With this significant beginning of the Cable Cars on Saturday, August 2, 11873, in San Francisco, the United States entered upon the age of the Cable Car.
As the idea developed, it spread to other cities in California (Oakland, Los Angeles), and eventually, to the entire country – Kansas City, Chicago, St. Louis, Philadelphia, and New York. Other lines augmented the original operation, and London and Sydney, Australia, joined the list of the cities with cable operations.
With regard to the subsequent events connected with the saga of the cable cars in the city, it should be noted that its immediate success caused much activity in San Francisco. Such tycoons as Leland Stanford and Mark Hopkins were led to establish their own cable-car operations after obtaining the necessary franchises from city government.
By 1890, the city’s population of about 300,000 was served by eight cable car companies which ore prated six hundred cars over one hundred miles of single cable track and employed 1,500 men. Additionally, there were still some twenty five miles of horse car lines as well as two steam lines, on either side of Golden Gate Park, which carried passengers to Ocean Beach.
Between 1891 and 1894, the eight lines mentioned above were merged into the Market Street Railway Company; however, several other operations such as the California Street Railroad, the Presidio and Ferries Railroad, Sutter Street Railroad, and the Geary Street, Park, and Ocean Railroad, the proliferation of these successful enterprises served, among other things, to change the population trend to the south of Market area, for it was now possible to ascend the heights of Nob and other hills with comfort and safety,
The cable car then, may claim credit for the building of many homes in the northeast area of the city as well as in some of the valleys beyond.
This was referred to by the then Chief Justice Earl Warren when, on October 1, 1964, he was the principal speaker at a ceremony marking the inclusion of he San Francisco Cable Car System among the national historical landmarks.
In this ceremony, which took place at Victorian Plaza, hayed and Beach streets, the Chief Justice remarked:
This occasion is of great significance to the citizens of San Francisco but it is also one which will attract the attention of people who hear about it all over the world. There is an affection for San Francisco’s cable cars in many lands. Hey are truly world-renowned.
My appreciation of these cable cars is based upon a host of memories. When I was a freshman student at the University of California I first rode the cable cars on the San Francisco hills. I associate them, as hundreds of people do, with stimulating experiences, superb views of the Bay and the sheer excitement of being in “everyone’s favorite city.”
Some of the Chief Justice’s enthusiasm and affection for cable cars in the city seem to have been captured by an editorial writer for the San Francisco Chronicle, who wrote several days after the Victorian Plaza ceremony:
The San Francisco Cable Car, invented out of the necessity arising from the city’s steppe and frequent hills, has now climbed to the peak of esteem and respectability. The perky, noisy, woefully archaic little contraption is now the revered symbol of a metropolitan city, but has attained national recognition – and protection – as a national monument. This obsolete, creating, inadequate, slow, expensive to operate, money-losing – and uniquely San Franciscan – piece of last century machinery has risen in the world like a Horatio Alger hero and is now a tourist attraction that brings thousands of visitors and millions of dollars to this community annually.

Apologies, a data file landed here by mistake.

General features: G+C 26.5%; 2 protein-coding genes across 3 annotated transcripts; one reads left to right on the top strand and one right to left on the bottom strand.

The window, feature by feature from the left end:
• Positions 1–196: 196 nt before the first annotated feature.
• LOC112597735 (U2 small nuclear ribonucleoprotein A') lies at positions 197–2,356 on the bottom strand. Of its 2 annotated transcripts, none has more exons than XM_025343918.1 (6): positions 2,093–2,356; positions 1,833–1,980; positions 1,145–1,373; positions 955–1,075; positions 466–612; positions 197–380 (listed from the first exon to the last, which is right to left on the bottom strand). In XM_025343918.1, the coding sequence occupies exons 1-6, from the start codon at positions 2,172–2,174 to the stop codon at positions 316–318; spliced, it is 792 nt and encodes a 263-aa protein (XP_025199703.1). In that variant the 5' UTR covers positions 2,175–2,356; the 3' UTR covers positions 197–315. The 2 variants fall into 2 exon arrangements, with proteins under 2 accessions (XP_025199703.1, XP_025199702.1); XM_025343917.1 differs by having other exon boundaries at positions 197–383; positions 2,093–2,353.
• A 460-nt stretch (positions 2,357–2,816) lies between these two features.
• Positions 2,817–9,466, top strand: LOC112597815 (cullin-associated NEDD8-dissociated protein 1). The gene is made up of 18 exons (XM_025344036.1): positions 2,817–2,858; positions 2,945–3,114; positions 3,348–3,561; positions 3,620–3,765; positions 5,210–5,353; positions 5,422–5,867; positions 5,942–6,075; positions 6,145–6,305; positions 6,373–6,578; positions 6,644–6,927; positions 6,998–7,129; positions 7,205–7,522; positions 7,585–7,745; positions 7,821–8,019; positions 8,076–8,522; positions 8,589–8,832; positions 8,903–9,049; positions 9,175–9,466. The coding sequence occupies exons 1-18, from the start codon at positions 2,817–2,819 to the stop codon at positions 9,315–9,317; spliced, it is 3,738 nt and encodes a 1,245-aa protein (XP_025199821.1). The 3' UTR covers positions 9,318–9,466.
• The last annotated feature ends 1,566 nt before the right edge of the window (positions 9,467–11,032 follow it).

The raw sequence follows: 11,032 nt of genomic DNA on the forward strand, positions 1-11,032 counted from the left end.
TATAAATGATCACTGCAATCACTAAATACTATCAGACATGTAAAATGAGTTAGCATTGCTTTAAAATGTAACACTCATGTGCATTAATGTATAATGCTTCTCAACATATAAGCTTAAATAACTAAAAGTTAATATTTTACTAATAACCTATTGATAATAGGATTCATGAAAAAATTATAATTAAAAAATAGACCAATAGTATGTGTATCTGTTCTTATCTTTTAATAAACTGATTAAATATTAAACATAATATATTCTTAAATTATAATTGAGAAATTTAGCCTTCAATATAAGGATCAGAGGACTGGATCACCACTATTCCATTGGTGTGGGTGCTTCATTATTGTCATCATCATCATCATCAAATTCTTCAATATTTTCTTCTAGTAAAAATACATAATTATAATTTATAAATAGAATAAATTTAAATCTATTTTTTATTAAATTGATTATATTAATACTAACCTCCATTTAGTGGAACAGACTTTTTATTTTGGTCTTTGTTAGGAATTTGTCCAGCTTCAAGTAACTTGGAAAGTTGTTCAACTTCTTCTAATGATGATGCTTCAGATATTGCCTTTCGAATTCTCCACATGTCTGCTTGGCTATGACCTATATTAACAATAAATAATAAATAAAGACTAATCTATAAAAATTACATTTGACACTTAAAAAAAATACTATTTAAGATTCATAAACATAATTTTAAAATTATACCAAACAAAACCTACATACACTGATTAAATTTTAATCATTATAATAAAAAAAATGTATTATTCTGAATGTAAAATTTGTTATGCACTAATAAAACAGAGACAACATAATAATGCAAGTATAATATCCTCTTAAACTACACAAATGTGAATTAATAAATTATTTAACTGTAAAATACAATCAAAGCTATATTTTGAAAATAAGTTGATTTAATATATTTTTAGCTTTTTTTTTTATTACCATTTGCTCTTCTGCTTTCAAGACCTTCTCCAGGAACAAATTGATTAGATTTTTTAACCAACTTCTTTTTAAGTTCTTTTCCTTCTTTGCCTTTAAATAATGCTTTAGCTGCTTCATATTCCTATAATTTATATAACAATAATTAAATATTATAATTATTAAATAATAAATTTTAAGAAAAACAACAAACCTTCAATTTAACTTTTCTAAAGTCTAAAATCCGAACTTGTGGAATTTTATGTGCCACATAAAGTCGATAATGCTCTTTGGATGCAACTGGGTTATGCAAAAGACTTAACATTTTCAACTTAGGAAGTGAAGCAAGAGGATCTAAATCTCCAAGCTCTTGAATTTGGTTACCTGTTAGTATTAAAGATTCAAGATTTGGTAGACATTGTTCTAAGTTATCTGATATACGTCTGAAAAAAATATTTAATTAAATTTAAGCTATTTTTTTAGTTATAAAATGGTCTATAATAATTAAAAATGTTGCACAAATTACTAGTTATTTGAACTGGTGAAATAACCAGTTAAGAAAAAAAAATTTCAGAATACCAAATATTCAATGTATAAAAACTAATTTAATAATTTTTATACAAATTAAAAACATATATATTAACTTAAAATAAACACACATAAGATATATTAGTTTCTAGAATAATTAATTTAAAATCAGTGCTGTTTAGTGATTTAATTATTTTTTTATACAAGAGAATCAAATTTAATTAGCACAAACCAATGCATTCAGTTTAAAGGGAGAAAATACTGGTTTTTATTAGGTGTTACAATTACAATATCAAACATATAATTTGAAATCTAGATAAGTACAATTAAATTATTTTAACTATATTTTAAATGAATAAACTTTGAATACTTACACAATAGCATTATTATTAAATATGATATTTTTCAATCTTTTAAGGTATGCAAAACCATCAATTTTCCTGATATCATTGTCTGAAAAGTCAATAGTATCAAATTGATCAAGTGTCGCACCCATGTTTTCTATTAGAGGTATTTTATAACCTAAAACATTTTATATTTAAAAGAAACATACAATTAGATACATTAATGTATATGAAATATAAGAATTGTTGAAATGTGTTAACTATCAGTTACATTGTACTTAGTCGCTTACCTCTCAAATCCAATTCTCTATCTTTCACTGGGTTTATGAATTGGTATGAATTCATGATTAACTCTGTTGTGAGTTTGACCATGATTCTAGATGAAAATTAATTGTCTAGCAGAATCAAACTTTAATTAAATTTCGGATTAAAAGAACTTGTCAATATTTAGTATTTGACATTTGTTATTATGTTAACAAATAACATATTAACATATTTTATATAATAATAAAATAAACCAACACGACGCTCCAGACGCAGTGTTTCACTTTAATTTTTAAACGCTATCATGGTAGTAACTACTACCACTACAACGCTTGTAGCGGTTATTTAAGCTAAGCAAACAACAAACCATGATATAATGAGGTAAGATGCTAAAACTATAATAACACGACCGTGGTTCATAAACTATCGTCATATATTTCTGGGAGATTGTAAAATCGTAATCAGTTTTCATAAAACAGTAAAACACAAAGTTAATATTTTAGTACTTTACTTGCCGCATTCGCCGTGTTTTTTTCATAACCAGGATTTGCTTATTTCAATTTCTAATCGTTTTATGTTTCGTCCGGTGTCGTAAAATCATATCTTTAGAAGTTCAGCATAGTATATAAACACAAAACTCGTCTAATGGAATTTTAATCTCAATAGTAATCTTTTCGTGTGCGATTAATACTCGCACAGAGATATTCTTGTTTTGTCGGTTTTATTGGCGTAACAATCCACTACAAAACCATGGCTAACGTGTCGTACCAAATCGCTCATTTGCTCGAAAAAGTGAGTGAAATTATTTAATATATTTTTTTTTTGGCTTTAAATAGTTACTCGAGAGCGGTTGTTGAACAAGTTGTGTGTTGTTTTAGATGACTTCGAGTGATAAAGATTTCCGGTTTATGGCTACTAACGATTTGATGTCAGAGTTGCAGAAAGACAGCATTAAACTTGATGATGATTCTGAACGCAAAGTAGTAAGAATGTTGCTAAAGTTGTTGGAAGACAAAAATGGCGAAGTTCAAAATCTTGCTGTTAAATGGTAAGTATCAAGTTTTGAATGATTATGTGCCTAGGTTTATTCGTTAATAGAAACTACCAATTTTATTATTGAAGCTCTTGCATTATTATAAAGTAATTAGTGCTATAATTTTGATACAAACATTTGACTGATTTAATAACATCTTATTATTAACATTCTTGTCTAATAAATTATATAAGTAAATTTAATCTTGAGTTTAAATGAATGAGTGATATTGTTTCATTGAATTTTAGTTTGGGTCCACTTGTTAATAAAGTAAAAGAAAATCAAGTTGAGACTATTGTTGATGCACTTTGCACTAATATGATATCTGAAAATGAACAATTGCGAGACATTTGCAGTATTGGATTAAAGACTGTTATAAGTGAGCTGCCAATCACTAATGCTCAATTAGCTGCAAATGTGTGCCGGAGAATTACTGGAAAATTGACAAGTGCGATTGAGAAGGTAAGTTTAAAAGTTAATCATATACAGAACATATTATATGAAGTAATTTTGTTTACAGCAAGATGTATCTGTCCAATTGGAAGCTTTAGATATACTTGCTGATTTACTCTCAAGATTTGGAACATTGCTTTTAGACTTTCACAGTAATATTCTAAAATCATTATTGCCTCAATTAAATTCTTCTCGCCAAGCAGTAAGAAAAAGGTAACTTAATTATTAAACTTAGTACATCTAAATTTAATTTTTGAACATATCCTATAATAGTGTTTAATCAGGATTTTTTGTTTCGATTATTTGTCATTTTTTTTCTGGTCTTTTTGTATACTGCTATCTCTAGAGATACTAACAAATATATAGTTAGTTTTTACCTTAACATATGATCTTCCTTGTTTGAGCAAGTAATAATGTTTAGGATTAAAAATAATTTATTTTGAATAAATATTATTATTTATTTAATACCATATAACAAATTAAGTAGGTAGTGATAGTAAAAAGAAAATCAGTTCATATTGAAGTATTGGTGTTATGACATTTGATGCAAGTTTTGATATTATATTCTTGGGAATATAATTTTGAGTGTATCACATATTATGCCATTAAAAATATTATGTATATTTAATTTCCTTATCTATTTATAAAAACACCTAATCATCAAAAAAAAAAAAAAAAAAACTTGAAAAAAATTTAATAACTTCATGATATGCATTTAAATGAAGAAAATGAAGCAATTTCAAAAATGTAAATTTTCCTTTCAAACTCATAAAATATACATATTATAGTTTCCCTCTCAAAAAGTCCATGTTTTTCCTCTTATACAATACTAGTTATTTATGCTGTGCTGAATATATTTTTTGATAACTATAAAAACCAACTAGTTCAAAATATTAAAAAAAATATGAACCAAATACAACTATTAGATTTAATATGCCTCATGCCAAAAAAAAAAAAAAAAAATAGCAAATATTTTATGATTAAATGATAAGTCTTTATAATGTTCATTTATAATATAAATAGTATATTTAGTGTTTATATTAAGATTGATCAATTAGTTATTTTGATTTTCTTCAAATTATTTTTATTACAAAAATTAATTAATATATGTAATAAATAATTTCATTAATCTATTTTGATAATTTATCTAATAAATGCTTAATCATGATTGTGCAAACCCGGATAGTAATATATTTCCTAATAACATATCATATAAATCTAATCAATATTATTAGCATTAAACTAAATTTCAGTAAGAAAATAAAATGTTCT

The firm hold, that the cable car system has upon many people, had been demonstrated earlier on November 10, 1967, when the “Cable Car Barn” at the corner of Mason and Jackson streets was dedicated.
Originally built in 1887, this structure, while gutted in the fire of 1906, had since been sufficiently restored to enable it to be returned to service some years later; however, with the cessation of several cable car Operations, the ”Barn” gradually became the only source of power for the Operation of the remaining three lines.
In a wise decision, it was decided to add an attractive Visitors Gallery where the operation of the system could be observed at close range and from where the interested could go on to an inspection of a cable car museum upstairs which includes the areas where the cable cars are stored between use. Annually, thousands visit this working area and see for themselves the actual operation of the entire system.
A final mention must be made here of the well-planned and equally well-executed commemoration, in 1973, of the centennial of San Francisco’s cable cars. There were several appropriate events in connection with this centennial, which climaxed on the centennial date, August 2, 1973, with a reenactment of the original run of the first cable car a century before.
Since Clay Street had long since lost its cable-car line, the run was made down it in a ”cable-car cavalcade” which featured several cable cars running on rubber tires and power motored. At Portsmouth Square, where the first run had terminated, a nostalgic ceremony, presided over by Mayor Joseph Alioto, was held with various addresses featuring the cable car ”in history,” ”in print,” in song,” ”in my day” (Speech by a senior gripman), ”in my life,” and ”in San Francisco.”
Several hundred attended this early morning ceremony, which took place at about 6 A.M. All of which caused the Chronicle to again editorialize: